• Silver cover: this level can offer cover for as many as 29 further clinical categories, making it a more comprehensive coverage option than basic or bronze cover.
  • Gold cover: this is the top (and most expensive) level of cover available, which can provide coverage for all Medicare recognised clinical categories and can offer the highest level of protection against treatment costs.

Each health insurer may have a different way of describing the tiers of cover they provide, with different names used to describe the policies they offer. However, all hospital policies must fall within one of the four basic levels described above and must provide as a minimum the regulated cover for the number of clinical categories for that type of policy.

For example, an insurer offering a silver level of cover must provide insurance for the 29 regulated categories further to basic cover. If they offer more than the standard 29, they may describe their policy as ‘silver plus’. In addition, the same principle applies to all health insurance funds: the more options covered, the higher the cost of the insurance will probably be.

What does hospital cover include and exclude?

Hospital insurance can provide cover for the following:

  1. Consultations with doctors, anaesthetists and other specialists while a hospital inpatient
  2. The costs associated with surgery
  3. Tests administered as part of your treatment whilst an in-patient (such as blood tests, CT scans and x-rays)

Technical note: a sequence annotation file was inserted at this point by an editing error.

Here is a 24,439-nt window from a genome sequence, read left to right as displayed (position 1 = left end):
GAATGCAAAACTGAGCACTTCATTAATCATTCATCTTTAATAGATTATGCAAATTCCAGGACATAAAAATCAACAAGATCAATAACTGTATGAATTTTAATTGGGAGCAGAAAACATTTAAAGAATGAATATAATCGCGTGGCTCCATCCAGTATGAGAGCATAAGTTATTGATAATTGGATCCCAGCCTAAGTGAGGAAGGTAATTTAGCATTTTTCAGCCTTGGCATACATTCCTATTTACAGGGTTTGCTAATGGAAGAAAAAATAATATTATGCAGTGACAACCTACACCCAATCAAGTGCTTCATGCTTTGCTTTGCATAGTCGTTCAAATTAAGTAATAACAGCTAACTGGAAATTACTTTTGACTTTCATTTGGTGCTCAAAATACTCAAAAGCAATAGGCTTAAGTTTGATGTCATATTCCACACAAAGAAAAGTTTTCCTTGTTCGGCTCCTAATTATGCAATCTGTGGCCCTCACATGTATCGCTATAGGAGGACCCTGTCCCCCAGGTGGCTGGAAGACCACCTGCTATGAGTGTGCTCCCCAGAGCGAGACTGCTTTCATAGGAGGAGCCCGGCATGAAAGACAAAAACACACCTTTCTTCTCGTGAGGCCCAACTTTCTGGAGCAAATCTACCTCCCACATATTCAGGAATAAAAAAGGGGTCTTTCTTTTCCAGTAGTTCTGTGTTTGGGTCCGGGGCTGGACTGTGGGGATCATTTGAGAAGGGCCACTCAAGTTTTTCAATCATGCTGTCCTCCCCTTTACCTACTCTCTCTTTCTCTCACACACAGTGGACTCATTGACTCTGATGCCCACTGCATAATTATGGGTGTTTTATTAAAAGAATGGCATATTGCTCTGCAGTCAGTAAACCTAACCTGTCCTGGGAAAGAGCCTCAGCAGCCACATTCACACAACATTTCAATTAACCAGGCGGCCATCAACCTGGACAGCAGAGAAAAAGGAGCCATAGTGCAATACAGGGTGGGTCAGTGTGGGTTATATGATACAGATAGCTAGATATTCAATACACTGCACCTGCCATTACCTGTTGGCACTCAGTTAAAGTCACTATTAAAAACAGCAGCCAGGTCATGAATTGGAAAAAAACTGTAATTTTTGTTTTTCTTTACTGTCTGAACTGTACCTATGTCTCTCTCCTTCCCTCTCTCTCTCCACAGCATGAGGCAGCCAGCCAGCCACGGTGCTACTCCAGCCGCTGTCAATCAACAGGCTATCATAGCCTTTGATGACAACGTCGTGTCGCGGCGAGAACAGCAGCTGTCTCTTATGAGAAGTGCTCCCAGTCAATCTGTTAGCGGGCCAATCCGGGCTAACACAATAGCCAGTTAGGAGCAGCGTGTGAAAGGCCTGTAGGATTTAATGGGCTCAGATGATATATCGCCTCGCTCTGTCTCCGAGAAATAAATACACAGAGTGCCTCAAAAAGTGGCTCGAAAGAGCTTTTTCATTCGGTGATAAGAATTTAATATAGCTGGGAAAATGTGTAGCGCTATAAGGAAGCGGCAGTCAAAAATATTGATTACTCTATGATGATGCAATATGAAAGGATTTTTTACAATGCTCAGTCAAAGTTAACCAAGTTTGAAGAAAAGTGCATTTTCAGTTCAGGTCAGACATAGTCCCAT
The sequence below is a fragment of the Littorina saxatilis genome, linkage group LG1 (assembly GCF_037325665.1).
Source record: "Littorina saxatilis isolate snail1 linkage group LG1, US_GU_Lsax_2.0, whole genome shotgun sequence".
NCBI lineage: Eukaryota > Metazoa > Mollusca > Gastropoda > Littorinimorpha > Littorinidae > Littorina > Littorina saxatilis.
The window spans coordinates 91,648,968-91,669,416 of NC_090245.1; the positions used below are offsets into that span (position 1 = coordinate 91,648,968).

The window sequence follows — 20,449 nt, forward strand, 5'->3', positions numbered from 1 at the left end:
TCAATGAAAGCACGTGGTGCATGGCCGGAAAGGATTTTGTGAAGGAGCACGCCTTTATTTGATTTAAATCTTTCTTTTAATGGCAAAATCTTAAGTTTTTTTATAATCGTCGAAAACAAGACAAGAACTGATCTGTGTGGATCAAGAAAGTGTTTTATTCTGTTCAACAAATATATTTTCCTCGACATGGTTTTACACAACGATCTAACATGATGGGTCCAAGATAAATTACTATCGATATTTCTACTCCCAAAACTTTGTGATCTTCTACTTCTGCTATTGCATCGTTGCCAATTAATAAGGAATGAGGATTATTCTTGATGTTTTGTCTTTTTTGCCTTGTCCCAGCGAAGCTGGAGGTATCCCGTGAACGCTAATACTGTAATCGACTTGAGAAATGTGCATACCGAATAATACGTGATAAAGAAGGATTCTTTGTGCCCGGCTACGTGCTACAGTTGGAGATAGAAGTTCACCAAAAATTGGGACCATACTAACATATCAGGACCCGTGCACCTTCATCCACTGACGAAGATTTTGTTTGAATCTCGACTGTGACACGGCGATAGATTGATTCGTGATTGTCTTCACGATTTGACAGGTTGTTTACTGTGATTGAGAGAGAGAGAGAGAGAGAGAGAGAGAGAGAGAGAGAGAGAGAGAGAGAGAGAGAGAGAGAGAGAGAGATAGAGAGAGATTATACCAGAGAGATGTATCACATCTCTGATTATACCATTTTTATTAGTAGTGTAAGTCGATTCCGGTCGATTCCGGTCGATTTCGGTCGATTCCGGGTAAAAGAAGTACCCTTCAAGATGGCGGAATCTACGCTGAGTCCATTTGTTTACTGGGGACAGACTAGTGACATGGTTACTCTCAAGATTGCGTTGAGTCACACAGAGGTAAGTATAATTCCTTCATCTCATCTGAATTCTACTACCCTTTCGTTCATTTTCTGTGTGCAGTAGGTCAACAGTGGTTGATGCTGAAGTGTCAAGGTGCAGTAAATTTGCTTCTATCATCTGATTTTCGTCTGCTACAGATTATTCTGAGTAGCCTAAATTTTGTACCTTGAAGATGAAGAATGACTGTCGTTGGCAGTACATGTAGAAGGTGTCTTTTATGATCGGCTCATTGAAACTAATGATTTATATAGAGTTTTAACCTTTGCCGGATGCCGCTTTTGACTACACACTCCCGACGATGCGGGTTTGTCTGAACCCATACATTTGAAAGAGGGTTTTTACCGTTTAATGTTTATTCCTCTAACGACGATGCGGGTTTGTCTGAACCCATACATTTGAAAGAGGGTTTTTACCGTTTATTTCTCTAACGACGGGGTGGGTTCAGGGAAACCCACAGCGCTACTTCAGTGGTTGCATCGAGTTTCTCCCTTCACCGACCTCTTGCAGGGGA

4. Allied health services such as pain management or psychology (while an inpatient)
  5. Costs associated with a private hospital stay, such as theatre fees and
    a private room (subject to availability, eligibility and your policy’s terms and conditions)
  6. Ambulance cover*

*Not included under all hospital insurance policies. Ambulance cover differs between states and territories, with some affording residents free cover either within their state or nationally.

What isn’t included in hospital cover?

There are several areas which are not covered by hospital private health insurance. However, some of these areas may be included in extras-only cover, which is another type of health insurance able to be purchased either separately from hospital cover, or as a package of both hospital and extras cover.  It can sometimes be cheaper to purchase this form of combined hospital and extras policy rather than buy the two types of insurance separately.

What won’t be covered in your hospital cover includes:

  1. GP visits (part of the cost is covered by Medicare, less any gap that is charged)
  2. Cost of visiting a public hospital emergency department and a hospital stay as a public patient (which is also covered by Medicare)
  3. Most x-rays, MRIs, CT scans and blood tests which are performed on outpatients